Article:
Confusion rules in recovery puzzle
In the midst of revolutionary policy experiments, neither theory nor history provides much guidance about what happens next.
(breakingviews.com) -- Shares are having a choppy week. Most of the leading indices are down 2-3% from their recent peaks. But it's too early to say whether the markets have merely paused briefly or reached the end of their long run. Stocks in Europe and the U.S. are up by 35-50% since March.
One thing is clear. A collection of revolutionary fiscal, monetary and corporate policy experiments has helped stop the GDP freefall which started last September. This favorable change in economic direction -- and the cash created by these policies -- explains the stock market rally.
But looking forward, confusion reigns. To take one example, credit is still getting tighter in the U.S., according to the Federal Reserve's survey of loan officers. But the U.S. Treasury reports loans advanced by the 22 banks receiving government aid are up 13% in a month. There are similarly mixed signals in most countries about inventories, unemployment, production and even prices.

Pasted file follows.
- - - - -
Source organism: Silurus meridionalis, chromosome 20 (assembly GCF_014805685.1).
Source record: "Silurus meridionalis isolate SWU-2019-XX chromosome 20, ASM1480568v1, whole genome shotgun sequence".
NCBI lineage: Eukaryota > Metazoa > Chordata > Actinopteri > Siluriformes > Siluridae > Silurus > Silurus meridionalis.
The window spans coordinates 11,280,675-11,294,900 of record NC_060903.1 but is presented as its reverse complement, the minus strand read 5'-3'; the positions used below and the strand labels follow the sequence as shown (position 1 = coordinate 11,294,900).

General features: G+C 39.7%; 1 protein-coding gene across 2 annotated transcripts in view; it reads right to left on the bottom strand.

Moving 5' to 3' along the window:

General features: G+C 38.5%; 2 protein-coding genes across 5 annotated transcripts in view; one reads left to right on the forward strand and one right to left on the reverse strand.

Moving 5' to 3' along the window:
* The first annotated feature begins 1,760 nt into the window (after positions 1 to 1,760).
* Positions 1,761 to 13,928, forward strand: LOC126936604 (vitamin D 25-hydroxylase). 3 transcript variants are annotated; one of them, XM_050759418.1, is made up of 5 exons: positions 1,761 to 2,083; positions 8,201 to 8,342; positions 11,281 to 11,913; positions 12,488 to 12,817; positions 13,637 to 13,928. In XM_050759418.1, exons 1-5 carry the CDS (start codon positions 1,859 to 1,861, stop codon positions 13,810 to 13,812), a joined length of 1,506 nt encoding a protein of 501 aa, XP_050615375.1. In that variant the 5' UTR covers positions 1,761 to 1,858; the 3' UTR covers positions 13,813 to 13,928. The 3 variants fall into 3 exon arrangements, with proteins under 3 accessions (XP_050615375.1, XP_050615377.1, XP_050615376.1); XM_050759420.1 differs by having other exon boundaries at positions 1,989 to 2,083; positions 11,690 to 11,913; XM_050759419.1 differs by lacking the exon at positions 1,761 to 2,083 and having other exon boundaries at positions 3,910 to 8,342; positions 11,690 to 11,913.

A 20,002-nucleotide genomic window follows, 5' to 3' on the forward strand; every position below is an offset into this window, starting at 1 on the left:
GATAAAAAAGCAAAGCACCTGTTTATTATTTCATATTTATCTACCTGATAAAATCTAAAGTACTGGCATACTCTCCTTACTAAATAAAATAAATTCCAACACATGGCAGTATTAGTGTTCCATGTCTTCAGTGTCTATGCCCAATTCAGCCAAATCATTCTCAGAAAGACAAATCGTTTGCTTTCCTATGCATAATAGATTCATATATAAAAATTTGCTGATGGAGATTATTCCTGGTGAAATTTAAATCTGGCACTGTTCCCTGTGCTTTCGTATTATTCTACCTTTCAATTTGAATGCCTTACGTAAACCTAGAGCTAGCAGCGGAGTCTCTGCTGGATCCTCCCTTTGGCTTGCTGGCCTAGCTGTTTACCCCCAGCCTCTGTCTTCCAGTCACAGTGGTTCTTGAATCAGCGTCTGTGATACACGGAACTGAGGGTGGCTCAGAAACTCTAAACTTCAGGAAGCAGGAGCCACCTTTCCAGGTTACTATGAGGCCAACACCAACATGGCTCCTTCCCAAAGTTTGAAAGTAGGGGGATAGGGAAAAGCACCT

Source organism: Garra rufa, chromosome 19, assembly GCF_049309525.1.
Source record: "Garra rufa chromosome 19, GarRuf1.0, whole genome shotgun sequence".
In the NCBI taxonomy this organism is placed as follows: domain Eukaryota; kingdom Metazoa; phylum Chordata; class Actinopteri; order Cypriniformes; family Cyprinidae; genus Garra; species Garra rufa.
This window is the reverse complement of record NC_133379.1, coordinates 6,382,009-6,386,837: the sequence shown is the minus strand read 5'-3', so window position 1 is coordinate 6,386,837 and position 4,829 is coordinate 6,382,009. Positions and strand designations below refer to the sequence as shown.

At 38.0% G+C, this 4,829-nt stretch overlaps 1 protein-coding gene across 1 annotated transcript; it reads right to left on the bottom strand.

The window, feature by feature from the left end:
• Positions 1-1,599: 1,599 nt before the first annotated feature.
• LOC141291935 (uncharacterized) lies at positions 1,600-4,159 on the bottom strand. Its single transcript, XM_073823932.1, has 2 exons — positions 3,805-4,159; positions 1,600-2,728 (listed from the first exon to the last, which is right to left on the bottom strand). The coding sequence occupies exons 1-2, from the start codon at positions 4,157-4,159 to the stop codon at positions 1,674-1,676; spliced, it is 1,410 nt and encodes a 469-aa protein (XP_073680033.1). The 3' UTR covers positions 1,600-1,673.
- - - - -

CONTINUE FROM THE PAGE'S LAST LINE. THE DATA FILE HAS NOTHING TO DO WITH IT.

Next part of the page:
Economists would like to help clarify matters, but they are largely at a loss. Neither theory nor history can provide much guidance. The crisis showed the detailed models used by all economists were inadequate in exactly the point of greatest current uncertainty -- how changes in financial conditions affect economic activity. Incredible, but true.
What's more, the models assume the existence of a simple economic pattern: a succession of fairly similar cyclical distortions around fairly stable underlying GDP growth rates. But the credit bubble and crunch may not fit into the schema.
Some economists prefer to throw out the detailed workings of inputs and outputs in favor of relying on what happened in similar situations in the past. But no one knows which, if any, past episodes are relevant.
There have been many recessions and many debt crises in many countries, but this time -- near-zero interest rates, near-record peacetime government deficits and unprecedented government support for the financial system -- really could be different.
Of course, the future will come whether or not it is accurately predicted. But investors and experts have good reasons to keep changing their minds. There could be some more big market reversals before the trends are clear.